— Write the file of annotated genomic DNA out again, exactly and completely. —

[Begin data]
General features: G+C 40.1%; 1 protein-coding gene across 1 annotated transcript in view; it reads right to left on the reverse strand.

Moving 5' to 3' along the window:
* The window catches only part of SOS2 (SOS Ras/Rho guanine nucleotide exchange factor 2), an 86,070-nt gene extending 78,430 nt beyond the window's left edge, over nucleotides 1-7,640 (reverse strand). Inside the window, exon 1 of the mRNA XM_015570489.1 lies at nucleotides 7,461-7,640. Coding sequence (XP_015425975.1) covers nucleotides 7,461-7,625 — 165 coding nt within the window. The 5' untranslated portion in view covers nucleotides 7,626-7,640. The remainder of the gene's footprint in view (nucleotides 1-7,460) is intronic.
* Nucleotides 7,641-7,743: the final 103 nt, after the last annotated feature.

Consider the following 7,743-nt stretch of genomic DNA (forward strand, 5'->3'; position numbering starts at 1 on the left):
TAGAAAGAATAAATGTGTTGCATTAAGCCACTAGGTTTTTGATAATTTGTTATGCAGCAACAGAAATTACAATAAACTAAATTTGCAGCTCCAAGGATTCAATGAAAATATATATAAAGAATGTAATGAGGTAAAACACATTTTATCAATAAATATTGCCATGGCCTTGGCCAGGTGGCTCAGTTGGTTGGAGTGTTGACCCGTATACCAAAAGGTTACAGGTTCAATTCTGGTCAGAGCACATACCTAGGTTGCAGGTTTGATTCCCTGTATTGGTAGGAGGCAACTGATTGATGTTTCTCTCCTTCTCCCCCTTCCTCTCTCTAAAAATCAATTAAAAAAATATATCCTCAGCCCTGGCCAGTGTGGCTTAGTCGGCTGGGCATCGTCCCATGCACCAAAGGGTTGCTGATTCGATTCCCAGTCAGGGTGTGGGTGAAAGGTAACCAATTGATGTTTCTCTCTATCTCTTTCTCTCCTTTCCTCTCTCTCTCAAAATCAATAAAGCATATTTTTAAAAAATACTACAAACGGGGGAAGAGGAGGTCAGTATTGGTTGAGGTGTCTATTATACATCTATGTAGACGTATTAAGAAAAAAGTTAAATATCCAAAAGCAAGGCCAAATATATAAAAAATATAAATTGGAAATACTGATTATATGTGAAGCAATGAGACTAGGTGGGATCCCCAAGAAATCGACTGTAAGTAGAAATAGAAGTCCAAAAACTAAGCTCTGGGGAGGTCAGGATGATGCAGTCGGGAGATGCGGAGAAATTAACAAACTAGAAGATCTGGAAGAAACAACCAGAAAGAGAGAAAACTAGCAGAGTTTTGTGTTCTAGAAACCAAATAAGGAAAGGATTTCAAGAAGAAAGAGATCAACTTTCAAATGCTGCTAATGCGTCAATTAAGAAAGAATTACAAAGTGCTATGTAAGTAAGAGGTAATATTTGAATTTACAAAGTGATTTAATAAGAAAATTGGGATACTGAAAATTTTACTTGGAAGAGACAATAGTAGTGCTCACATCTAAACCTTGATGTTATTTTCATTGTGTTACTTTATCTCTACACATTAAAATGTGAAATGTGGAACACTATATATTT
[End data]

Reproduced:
General features: G+C 40.1%; 1 protein-coding gene across 1 annotated transcript in view; it reads right to left on the reverse strand.

Moving 5' to 3' along the window:
* The window catches only part of SOS2 (SOS Ras/Rho guanine nucleotide exchange factor 2), an 86,070-nt gene extending 78,430 nt beyond the window's left edge, over nucleotides 1-7,640 (reverse strand). Inside the window, exon 1 of the mRNA XM_015570489.1 lies at nucleotides 7,461-7,640. Coding sequence (XP_015425975.1) covers nucleotides 7,461-7,625 — 165 coding nt within the window. The 5' untranslated portion in view covers nucleotides 7,626-7,640. The remainder of the gene's footprint in view (nucleotides 1-7,460) is intronic.
* Nucleotides 7,641-7,743: the final 103 nt, after the last annotated feature.

Consider the following 7,743-nt stretch of genomic DNA (forward strand, 5'->3'; position numbering starts at 1 on the left):
TAGAAAGAATAAATGTGTTGCATTAAGCCACTAGGTTTTTGATAATTTGTTATGCAGCAACAGAAATTACAATAAACTAAATTTGCAGCTCCAAGGATTCAATGAAAATATATATAAAGAATGTAATGAGGTAAAACACATTTTATCAATAAATATTGCCATGGCCTTGGCCAGGTGGCTCAGTTGGTTGGAGTGTTGACCCGTATACCAAAAGGTTACAGGTTCAATTCTGGTCAGAGCACATACCTAGGTTGCAGGTTTGATTCCCTGTATTGGTAGGAGGCAACTGATTGATGTTTCTCTCCTTCTCCCCCTTCCTCTCTCTAAAAATCAATTAAAAAAATATATCCTCAGCCCTGGCCAGTGTGGCTTAGTCGGCTGGGCATCGTCCCATGCACCAAAGGGTTGCTGATTCGATTCCCAGTCAGGGTGTGGGTGAAAGGTAACCAATTGATGTTTCTCTCTATCTCTTTCTCTCCTTTCCTCTCTCTCTCAAAATCAATAAAGCATATTTTTAAAAAATACTACAAACGGGGGAAGAGGAGGTCAGTATTGGTTGAGGTGTCTATTATACATCTATGTAGACGTATTAAGAAAAAAGTTAAATATCCAAAAGCAAGGCCAAATATATAAAAAATATAAATTGGAAATACTGATTATATGTGAAGCAATGAGACTAGGTGGGATCCCCAAGAAATCGACTGTAAGTAGAAATAGAAGTCCAAAAACTAAGCTCTGGGGAGGTCAGGATGATGCAGTCGGGAGATGCGGAGAAATTAACAAACTAGAAGATCTGGAAGAAACAACCAGAAAGAGAGAAAACTAGCAGAGTTTTGTGTTCTAGAAACCAAATAAGGAAAGGATTTCAAGAAGAAAGAGATCAACTTTCAAATGCTGCTAATGCGTCAATTAAGAAAGAATTACAAAGTGCTATGTAAGTAAGAGGTAATATTTGAATTTACAAAGTGATTTAATAAGAAAATTGGGATACTGAAAATTTTACTTGGAAGAGACAATAGTAGTGCTCACATCTAAACCTTGATGTTATTTTCATTGTGTTACTTTATCTCTACACATTAAAATGTGAAATGTGGAACACTATATATTT